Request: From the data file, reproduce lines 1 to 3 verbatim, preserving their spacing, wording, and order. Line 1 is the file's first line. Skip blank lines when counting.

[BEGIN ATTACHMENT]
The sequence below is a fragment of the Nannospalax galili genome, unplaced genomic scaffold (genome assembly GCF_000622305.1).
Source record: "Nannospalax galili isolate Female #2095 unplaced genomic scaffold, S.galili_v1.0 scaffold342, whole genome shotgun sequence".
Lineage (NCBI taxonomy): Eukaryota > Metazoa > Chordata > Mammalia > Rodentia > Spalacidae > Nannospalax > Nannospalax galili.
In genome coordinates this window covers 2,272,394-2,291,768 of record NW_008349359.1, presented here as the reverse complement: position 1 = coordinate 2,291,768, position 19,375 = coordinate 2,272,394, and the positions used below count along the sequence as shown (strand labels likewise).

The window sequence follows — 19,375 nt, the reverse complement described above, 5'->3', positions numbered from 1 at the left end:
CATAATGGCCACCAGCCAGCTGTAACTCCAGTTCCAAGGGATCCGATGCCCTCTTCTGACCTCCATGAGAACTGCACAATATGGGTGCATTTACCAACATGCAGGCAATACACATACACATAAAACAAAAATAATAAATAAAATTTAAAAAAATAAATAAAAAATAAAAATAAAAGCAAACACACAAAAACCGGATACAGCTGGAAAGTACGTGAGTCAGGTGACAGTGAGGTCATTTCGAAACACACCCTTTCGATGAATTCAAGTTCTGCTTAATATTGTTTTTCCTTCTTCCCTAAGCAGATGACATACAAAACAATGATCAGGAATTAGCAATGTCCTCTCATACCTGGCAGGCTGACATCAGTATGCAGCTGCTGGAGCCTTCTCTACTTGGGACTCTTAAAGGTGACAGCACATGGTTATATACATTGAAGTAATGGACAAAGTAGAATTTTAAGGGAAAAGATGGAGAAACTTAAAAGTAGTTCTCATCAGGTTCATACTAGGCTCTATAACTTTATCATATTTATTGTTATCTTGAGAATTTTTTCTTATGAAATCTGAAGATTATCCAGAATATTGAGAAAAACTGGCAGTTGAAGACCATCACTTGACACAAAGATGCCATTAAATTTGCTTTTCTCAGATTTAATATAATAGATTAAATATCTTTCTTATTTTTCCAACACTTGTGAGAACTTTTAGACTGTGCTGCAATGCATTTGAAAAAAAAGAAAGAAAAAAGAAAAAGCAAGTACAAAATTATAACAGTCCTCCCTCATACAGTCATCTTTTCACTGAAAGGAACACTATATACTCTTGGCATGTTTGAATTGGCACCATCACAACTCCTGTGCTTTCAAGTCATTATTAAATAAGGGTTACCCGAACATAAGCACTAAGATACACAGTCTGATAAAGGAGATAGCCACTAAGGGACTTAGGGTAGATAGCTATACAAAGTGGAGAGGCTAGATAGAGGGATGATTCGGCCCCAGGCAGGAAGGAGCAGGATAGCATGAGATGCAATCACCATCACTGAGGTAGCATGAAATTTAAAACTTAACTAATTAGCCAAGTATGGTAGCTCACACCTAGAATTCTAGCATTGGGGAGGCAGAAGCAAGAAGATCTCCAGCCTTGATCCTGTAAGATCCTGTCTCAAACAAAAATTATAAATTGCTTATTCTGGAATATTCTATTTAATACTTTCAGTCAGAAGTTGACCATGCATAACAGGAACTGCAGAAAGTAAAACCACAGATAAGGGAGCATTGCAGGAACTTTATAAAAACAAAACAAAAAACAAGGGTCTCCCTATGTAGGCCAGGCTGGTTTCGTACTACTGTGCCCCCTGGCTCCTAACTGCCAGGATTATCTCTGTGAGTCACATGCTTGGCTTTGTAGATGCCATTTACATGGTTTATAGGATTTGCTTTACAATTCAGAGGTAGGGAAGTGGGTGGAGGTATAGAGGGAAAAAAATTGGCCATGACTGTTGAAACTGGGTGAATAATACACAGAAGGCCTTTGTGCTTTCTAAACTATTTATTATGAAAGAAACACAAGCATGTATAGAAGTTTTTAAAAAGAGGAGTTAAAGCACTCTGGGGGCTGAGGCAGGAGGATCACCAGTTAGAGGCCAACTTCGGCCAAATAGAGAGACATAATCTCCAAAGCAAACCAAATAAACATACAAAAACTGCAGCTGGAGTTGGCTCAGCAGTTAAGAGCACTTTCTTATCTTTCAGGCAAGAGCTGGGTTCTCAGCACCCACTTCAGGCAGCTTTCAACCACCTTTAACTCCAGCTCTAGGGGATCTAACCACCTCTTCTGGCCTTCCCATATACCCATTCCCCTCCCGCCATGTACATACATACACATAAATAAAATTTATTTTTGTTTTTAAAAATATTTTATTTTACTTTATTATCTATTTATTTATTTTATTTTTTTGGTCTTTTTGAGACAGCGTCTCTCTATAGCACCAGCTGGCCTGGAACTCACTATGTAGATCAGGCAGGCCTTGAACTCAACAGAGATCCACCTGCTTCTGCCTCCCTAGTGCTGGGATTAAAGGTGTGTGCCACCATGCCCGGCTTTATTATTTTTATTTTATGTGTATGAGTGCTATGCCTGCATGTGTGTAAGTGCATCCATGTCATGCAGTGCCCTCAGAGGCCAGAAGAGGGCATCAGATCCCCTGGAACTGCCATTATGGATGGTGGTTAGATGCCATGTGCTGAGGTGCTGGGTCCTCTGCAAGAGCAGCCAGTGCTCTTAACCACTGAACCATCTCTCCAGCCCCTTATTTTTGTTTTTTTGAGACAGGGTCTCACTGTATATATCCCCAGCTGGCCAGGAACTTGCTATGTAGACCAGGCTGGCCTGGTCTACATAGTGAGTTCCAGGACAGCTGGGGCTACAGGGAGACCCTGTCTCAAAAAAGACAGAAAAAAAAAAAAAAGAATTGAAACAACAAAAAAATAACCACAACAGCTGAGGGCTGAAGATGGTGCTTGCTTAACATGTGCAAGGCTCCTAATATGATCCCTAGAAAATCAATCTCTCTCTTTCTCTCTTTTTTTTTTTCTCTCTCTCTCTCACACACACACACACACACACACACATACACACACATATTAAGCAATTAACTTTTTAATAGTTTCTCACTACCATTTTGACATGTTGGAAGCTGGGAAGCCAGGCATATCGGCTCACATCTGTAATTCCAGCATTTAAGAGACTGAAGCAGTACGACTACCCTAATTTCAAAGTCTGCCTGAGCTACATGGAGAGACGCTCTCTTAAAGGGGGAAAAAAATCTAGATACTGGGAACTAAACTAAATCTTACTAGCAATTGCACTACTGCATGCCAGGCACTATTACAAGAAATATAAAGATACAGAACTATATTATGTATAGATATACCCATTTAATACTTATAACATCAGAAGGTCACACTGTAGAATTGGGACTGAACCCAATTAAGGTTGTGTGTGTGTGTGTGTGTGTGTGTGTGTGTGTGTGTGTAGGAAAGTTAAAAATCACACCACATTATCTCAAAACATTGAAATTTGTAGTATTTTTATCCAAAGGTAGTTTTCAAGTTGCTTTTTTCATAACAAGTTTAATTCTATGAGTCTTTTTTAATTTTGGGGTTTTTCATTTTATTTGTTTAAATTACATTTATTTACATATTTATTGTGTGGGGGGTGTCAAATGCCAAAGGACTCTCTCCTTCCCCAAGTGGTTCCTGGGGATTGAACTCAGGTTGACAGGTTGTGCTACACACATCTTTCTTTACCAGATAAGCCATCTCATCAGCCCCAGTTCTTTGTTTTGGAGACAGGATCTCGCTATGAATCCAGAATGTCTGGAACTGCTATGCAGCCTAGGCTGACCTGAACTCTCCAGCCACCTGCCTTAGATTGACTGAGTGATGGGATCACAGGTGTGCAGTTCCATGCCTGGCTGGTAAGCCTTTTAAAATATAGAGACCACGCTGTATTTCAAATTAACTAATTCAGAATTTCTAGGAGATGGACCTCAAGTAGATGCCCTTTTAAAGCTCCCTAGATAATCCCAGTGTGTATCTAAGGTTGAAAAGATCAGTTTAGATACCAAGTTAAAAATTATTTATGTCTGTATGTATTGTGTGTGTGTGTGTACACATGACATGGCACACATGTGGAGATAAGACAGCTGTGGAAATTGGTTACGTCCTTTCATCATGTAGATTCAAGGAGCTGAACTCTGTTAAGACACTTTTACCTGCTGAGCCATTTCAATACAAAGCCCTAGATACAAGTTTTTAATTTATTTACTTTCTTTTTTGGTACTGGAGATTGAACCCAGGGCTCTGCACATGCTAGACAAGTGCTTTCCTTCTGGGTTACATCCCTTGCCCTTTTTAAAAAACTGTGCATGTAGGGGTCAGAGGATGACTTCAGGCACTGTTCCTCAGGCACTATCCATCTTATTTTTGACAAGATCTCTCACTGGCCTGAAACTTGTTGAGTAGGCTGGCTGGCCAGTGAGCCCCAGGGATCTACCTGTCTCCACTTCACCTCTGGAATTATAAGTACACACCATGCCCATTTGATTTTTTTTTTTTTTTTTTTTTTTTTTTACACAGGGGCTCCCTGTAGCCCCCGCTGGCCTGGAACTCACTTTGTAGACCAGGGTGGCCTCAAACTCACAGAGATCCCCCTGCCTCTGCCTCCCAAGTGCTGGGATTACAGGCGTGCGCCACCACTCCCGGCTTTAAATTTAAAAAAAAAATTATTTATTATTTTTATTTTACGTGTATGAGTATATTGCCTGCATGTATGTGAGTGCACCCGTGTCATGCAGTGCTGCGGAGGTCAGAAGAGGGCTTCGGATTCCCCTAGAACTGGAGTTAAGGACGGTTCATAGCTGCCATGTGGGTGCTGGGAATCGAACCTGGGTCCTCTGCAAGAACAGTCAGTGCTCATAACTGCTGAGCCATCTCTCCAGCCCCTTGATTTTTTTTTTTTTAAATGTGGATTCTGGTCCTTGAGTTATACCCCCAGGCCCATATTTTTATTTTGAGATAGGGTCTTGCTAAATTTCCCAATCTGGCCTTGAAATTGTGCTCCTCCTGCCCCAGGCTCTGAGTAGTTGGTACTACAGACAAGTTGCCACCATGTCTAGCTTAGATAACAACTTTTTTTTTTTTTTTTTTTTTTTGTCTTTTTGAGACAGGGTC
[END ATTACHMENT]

The sequence below is a fragment of the Nannospalax galili genome, unplaced genomic scaffold (genome assembly GCF_000622305.1).
Source record: "Nannospalax galili isolate Female #2095 unplaced genomic scaffold, S.galili_v1.0 scaffold342, whole genome shotgun sequence".
Lineage (NCBI taxonomy): Eukaryota > Metazoa > Chordata > Mammalia > Rodentia > Spalacidae > Nannospalax > Nannospalax galili.